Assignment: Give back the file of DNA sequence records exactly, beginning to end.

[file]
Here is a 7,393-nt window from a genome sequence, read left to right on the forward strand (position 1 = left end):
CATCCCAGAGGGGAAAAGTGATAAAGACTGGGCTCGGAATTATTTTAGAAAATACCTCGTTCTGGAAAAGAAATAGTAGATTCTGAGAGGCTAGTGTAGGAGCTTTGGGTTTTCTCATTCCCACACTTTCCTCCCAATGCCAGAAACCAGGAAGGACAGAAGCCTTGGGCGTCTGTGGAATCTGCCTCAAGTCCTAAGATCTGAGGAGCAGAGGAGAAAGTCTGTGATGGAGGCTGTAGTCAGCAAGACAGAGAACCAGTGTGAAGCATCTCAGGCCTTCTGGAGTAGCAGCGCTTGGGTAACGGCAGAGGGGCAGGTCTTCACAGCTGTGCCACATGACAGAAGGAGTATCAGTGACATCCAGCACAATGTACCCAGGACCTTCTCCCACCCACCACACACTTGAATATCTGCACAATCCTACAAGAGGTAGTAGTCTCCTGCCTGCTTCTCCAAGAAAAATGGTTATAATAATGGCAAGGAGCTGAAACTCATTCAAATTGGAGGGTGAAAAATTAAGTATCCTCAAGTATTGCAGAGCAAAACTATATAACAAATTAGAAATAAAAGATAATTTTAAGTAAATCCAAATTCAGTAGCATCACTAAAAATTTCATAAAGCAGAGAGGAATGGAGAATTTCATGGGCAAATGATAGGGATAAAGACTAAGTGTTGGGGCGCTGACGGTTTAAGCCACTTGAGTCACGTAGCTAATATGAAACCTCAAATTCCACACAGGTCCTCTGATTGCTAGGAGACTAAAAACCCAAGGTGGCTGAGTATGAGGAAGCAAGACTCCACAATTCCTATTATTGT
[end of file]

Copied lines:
Here is a 7,393-nt window from a genome sequence, read left to right on the forward strand (position 1 = left end):
CATCCCAGAGGGGAAAAGTGATAAAGACTGGGCTCGGAATTATTTTAGAAAATACCTCGTTCTGGAAAAGAAATAGTAGATTCTGAGAGGCTAGTGTAGGAGCTTTGGGTTTTCTCATTCCCACACTTTCCTCCCAATGCCAGAAACCAGGAAGGACAGAAGCCTTGGGCGTCTGTGGAATCTGCCTCAAGTCCTAAGATCTGAGGAGCAGAGGAGAAAGTCTGTGATGGAGGCTGTAGTCAGCAAGACAGAGAACCAGTGTGAAGCATCTCAGGCCTTCTGGAGTAGCAGCGCTTGGGTAACGGCAGAGGGGCAGGTCTTCACAGCTGTGCCACATGACAGAAGGAGTATCAGTGACATCCAGCACAATGTACCCAGGACCTTCTCCCACCCACCACACACTTGAATATCTGCACAATCCTACAAGAGGTAGTAGTCTCCTGCCTGCTTCTCCAAGAAAAATGGTTATAATAATGGCAAGGAGCTGAAACTCATTCAAATTGGAGGGTGAAAAATTAAGTATCCTCAAGTATTGCAGAGCAAAACTATATAACAAATTAGAAATAAAAGATAATTTTAAGTAAATCCAAATTCAGTAGCATCACTAAAAATTTCATAAAGCAGAGAGGAATGGAGAATTTCATGGGCAAATGATAGGGATAAAGACTAAGTGTTGGGGCGCTGACGGTTTAAGCCACTTGAGTCACGTAGCTAATATGAAACCTCAAATTCCACACAGGTCCTCTGATTGCTAGGAGACTAAAAACCCAAGGTGGCTGAGTATGAGGAAGCAAGACTCCACAATTCCTATTATTGT